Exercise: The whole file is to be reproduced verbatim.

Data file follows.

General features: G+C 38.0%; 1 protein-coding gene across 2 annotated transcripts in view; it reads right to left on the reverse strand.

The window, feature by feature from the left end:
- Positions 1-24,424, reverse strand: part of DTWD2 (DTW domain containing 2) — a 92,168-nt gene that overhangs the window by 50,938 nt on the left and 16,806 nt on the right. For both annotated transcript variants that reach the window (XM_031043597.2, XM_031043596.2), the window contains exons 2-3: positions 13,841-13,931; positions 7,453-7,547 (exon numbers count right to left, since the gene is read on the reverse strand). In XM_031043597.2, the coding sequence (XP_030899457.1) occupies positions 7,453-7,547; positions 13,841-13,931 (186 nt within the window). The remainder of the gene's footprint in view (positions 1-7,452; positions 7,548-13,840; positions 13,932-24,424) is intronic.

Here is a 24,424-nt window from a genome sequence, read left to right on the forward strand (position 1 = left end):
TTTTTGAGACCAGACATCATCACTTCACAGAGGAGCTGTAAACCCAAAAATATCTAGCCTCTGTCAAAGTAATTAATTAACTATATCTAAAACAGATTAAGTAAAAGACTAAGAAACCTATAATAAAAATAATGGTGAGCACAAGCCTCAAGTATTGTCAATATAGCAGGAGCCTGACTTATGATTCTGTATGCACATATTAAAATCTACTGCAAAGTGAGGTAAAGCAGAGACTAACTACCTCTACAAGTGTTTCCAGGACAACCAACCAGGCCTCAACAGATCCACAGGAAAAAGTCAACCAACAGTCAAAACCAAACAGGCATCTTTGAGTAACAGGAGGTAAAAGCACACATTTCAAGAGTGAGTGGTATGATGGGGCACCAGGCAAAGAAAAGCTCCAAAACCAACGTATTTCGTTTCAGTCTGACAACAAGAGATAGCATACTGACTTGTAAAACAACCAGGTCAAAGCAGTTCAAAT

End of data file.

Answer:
General features: G+C 38.0%; 1 protein-coding gene across 2 annotated transcripts in view; it reads right to left on the reverse strand.

The window, feature by feature from the left end:
- Positions 1-24,424, reverse strand: part of DTWD2 (DTW domain containing 2) — a 92,168-nt gene that overhangs the window by 50,938 nt on the left and 16,806 nt on the right. For both annotated transcript variants that reach the window (XM_031043597.2, XM_031043596.2), the window contains exons 2-3: positions 13,841-13,931; positions 7,453-7,547 (exon numbers count right to left, since the gene is read on the reverse strand). In XM_031043597.2, the coding sequence (XP_030899457.1) occupies positions 7,453-7,547; positions 13,841-13,931 (186 nt within the window). The remainder of the gene's footprint in view (positions 1-7,452; positions 7,548-13,840; positions 13,932-24,424) is intronic.

Here is a 24,424-nt window from a genome sequence, read left to right on the forward strand (position 1 = left end):
TTTTTGAGACCAGACATCATCACTTCACAGAGGAGCTGTAAACCCAAAAATATCTAGCCTCTGTCAAAGTAATTAATTAACTATATCTAAAACAGATTAAGTAAAAGACTAAGAAACCTATAATAAAAATAATGGTGAGCACAAGCCTCAAGTATTGTCAATATAGCAGGAGCCTGACTTATGATTCTGTATGCACATATTAAAATCTACTGCAAAGTGAGGTAAAGCAGAGACTAACTACCTCTACAAGTGTTTCCAGGACAACCAACCAGGCCTCAACAGATCCACAGGAAAAAGTCAACCAACAGTCAAAACCAAACAGGCATCTTTGAGTAACAGGAGGTAAAAGCACACATTTCAAGAGTGAGTGGTATGATGGGGCACCAGGCAAAGAAAAGCTCCAAAACCAACGTATTTCGTTTCAGTCTGACAACAAGAGATAGCATACTGACTTGTAAAACAACCAGGTCAAAGCAGTTCAAAT